The Nine Most Awesome Ideas from CMX Summit East

By Lindsay Starke posted Jun 05, 2015 09:38 AM


Recently a few of us from Higher Logic HQ headed up to Brooklyn in order to attend CMX Summit East. CMX is an organization-cum-event series that has sprung up in order to fill the deep-seated craving among community managers for our own community of practice. Though the hipster quotient was high (it was in Williamsburg, after all), the education was anything but. Community management is coming into its own, as an art and as a science. 

For those of you who couldn’t make it to this incredible event, I brought back my top nine takeaways from CMX Summit East to share with all of you:

9. Community is, by nature, spontaneous.

“Had we not met.” This was the proposition offered up by Meetup CEO Scott Heiferman: think of one friend that you feel incredibly lucky to have met, and then think of the weird and wonderful circumstances that led to you meeting them. “Had we not met,” life wouldn’t be as sweet, and that’s where community shines. Communities create opportunities to meet new people, learn new things, support one another, and work together on the next big thing. Those opportunities, then, provide the fertile ground for spontaneous connection and collaboration. In other words, the true magic of community happens when you step back and let things happen.

8. Feedback? Write it down!I like puppies and Lego.

It might seem obvious, but it’s worth repeating: your most loyal members will be those who feel like they are being listened to. So listen to them! In an emoji-laden presentation, Alex Dao of Vimeo shared her strategies for collecting and organizing user feedback in order to address the community’s pain points and thus improve user experience—this presentation included a very sexy spreadsheet that I am planning on taking advantage of immediately. It’s just like college: nobody ever took too many notes. 

7. Instead of trying to change what your members are doing, give them opportunities to do what they are already doing better.

Don Draper will always cheat, Stannis Baratheon will always brood, and your members will always do…whatever it is that they do. The best way to get people to use your community is to make it something so beneficial to their everyday lives that they can’t not use it. That was how Chris Pedregal approached the creation of Socratic, and in return his members solved problems he didn’t even knew he had. Step back and watch what they do when you’re not looking, and then facilitate that.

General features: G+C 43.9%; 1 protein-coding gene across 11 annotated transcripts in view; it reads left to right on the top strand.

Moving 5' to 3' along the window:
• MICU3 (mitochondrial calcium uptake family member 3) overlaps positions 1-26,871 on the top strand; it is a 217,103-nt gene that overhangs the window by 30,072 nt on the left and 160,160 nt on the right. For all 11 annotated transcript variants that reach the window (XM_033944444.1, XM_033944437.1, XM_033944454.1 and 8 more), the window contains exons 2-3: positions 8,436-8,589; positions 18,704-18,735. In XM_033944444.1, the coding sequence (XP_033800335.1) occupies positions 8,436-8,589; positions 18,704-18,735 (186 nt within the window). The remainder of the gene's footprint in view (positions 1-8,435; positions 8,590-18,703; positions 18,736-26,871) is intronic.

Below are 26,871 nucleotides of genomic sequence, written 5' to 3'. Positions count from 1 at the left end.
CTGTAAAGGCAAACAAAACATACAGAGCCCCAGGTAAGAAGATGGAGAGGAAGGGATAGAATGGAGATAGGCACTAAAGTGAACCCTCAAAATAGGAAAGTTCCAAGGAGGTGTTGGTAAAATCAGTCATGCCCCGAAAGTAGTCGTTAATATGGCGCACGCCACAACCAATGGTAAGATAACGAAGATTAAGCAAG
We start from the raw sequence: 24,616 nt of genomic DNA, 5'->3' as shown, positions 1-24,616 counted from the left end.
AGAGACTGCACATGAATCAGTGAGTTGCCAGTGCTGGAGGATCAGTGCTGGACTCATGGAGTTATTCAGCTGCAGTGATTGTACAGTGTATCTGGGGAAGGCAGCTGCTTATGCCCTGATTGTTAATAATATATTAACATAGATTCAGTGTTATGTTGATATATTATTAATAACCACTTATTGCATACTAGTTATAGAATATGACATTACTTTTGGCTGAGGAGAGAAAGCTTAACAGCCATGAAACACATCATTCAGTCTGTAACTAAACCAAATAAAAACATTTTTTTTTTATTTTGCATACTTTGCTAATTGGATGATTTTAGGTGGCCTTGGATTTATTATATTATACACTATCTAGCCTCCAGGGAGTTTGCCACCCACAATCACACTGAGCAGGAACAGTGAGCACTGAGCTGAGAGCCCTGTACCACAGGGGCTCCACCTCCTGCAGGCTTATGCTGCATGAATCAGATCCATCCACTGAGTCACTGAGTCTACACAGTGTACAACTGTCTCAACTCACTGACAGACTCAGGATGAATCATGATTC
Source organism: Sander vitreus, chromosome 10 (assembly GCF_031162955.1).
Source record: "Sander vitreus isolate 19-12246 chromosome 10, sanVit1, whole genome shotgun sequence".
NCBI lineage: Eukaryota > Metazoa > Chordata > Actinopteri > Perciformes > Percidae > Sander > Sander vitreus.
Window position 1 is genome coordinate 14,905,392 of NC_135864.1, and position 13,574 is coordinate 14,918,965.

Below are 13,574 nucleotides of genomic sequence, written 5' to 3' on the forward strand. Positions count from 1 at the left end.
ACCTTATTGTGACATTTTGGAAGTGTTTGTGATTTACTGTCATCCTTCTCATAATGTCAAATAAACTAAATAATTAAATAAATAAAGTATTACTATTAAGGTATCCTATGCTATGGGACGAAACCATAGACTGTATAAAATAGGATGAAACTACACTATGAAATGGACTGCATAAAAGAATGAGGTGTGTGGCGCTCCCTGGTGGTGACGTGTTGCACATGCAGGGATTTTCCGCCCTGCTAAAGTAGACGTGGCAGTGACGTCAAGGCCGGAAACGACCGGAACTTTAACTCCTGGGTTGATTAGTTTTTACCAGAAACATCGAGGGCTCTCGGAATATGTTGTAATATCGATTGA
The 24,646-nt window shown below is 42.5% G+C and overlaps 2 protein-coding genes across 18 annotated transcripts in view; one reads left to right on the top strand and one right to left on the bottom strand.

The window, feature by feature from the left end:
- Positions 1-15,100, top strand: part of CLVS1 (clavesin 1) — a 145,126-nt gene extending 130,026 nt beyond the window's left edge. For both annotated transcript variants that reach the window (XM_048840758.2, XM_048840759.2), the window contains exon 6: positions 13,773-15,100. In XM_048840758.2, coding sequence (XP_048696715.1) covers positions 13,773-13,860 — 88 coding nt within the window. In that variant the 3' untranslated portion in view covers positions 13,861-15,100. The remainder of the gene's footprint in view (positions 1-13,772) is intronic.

6. Online communities are really just communities.

Raise your hand if you have a “useless” humanities degree (Me, me!). The community manager of Stack Exchange, Ana Noemi, tickled my inner anthropologist when she drew deep connections between “traditional” communities like Alcoholics Anonymous and online communities. If you want to create a vibrant and enduring online community, you need the same things that all communities need: customs and rituals, shared passions, and a culture of sharing without expecting in return. In other words, the technology is secondary; what community managers are doing is as old as humanity itself.

5. Volunteers matter. A lot.

“Together, we can achieve more than when we think and act alone” were the words concluding the presentation of Kristine Michelsen-Korrea (from Duolingo), which more or less sum up the goal of community and the entire point of what we are doing at Higher Logic. Kristine shared how her team used the laser-focused mission of their organization to create a vibrant, worldwide community of volunteers, who give their language skills to Duolingo. By empowering your members to shape your organization through volunteering, you are turbocharging their sense of engagement and belonging, which in turn creates a stronger community.

4. Some things don't scale.

Do you hold community events? Matthew Brimer, founder of General Assembly and DayBreaker, thinks you should. Meaningful offline experiences between your true believers are an invaluable way to create a robust community core that will naturally spread to the rest of the group. Having held meet ups for both PPA and the online communities I belong to just for fun, I have to agree with him. There are some things, like a face-to-face meeting or a dance party, that just don’t scale. If an event isn’t in your future, take some time tomorrow to get to know your most active members—not as data points, but as people. It’s so worth it.

3. A great leader knows what he or she doesn't know.

The day’s keynote was delivered by David Marquet, author of Turn the Ship Around! A True Story of Turning Followers Into Leaders; he famously took a submarine full of disempowered sailors and turned it into the best-rated sub in the Navy. His secret: instead of giving orders, admit what you don’t know and invite those you work with to think for themselves. Or, in community management terms, listen to your team, create an environment where it is okay to be wrong or unsure, give people opportunities to succeed, and remember: community is “we,” not “they.”

2. Engagement ≠ ROI. Engagement is a path to ROI.

At some point in every community manager’s life, you are brought before the powers that be and asked to demonstrate the ROI of your community. In that moment, the total number of library resources or the percentage of members subscribed to the Daily Digest will not do. Sweating yet? Don’t worry—Evan Hamilton (Coursera) broke it down: you need to measure for retention or acquisition, full stop. In other words, are community users more likely to renew their membership than non-users? Do they spend more? Are they more likely to sign up for new things? These are the numbers that get you the corner office. (Still feel lost when it comes to ROI? My next blog post will cover this topic in depth.)

1. Community is on fleek.

It just is. *drops the mic*